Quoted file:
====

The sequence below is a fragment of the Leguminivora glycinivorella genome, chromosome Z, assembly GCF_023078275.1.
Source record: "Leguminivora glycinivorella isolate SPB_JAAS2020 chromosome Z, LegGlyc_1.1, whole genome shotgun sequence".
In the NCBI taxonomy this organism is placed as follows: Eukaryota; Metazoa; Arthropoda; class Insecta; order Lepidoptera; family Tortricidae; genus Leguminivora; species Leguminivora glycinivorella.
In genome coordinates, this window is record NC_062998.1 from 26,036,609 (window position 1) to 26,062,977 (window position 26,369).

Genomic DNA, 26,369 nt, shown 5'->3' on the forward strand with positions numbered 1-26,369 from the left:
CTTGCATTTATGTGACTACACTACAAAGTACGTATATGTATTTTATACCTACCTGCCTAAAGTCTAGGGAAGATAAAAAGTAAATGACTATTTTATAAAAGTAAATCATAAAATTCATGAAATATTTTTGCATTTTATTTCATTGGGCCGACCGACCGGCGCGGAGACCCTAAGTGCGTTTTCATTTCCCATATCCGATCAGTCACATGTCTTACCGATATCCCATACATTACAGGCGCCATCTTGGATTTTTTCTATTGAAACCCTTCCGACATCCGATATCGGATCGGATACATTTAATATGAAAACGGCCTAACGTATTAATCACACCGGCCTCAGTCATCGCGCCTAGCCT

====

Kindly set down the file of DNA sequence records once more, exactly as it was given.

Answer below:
The sequence below is a fragment of the Leguminivora glycinivorella genome, chromosome Z, assembly GCF_023078275.1.
Source record: "Leguminivora glycinivorella isolate SPB_JAAS2020 chromosome Z, LegGlyc_1.1, whole genome shotgun sequence".
In the NCBI taxonomy this organism is placed as follows: Eukaryota; Metazoa; Arthropoda; class Insecta; order Lepidoptera; family Tortricidae; genus Leguminivora; species Leguminivora glycinivorella.
In genome coordinates, this window is record NC_062998.1 from 26,036,609 (window position 1) to 26,062,977 (window position 26,369).

Genomic DNA, 26,369 nt, shown 5'->3' on the forward strand with positions numbered 1-26,369 from the left:
CTTGCATTTATGTGACTACACTACAAAGTACGTATATGTATTTTATACCTACCTGCCTAAAGTCTAGGGAAGATAAAAAGTAAATGACTATTTTATAAAAGTAAATCATAAAATTCATGAAATATTTTTGCATTTTATTTCATTGGGCCGACCGACCGGCGCGGAGACCCTAAGTGCGTTTTCATTTCCCATATCCGATCAGTCACATGTCTTACCGATATCCCATACATTACAGGCGCCATCTTGGATTTTTTCTATTGAAACCCTTCCGACATCCGATATCGGATCGGATACATTTAATATGAAAACGGCCTAACGTATTAATCACACCGGCCTCAGTCATCGCGCCTAGCCT